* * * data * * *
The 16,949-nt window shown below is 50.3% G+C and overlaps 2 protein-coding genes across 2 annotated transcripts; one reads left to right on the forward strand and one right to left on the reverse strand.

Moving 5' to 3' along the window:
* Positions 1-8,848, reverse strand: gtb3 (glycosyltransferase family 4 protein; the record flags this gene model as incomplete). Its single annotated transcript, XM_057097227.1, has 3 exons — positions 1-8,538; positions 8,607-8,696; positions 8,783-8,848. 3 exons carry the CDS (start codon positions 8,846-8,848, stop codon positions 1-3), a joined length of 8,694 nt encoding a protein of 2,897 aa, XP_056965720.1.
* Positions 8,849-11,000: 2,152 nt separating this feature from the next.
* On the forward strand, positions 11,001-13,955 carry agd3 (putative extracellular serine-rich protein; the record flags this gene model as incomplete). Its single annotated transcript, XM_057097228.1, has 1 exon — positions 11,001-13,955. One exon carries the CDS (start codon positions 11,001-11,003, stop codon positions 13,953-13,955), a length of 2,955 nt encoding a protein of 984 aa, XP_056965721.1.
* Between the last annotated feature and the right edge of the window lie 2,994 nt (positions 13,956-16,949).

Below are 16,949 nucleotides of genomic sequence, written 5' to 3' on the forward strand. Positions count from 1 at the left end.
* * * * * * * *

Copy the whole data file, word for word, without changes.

The 16,949-nt window shown below is 50.3% G+C and overlaps 2 protein-coding genes across 2 annotated transcripts; one reads left to right on the forward strand and one right to left on the reverse strand.

Moving 5' to 3' along the window:
* Positions 1-8,848, reverse strand: gtb3 (glycosyltransferase family 4 protein; the record flags this gene model as incomplete). Its single annotated transcript, XM_057097227.1, has 3 exons — positions 1-8,538; positions 8,607-8,696; positions 8,783-8,848. 3 exons carry the CDS (start codon positions 8,846-8,848, stop codon positions 1-3), a joined length of 8,694 nt encoding a protein of 2,897 aa, XP_056965720.1.
* Positions 8,849-11,000: 2,152 nt separating this feature from the next.
* On the forward strand, positions 11,001-13,955 carry agd3 (putative extracellular serine-rich protein; the record flags this gene model as incomplete). Its single annotated transcript, XM_057097228.1, has 1 exon — positions 11,001-13,955. One exon carries the CDS (start codon positions 11,001-11,003, stop codon positions 13,953-13,955), a length of 2,955 nt encoding a protein of 984 aa, XP_056965721.1.
* Between the last annotated feature and the right edge of the window lie 2,994 nt (positions 13,956-16,949).

Below are 16,949 nucleotides of genomic sequence, written 5' to 3' on the forward strand. Positions count from 1 at the left end.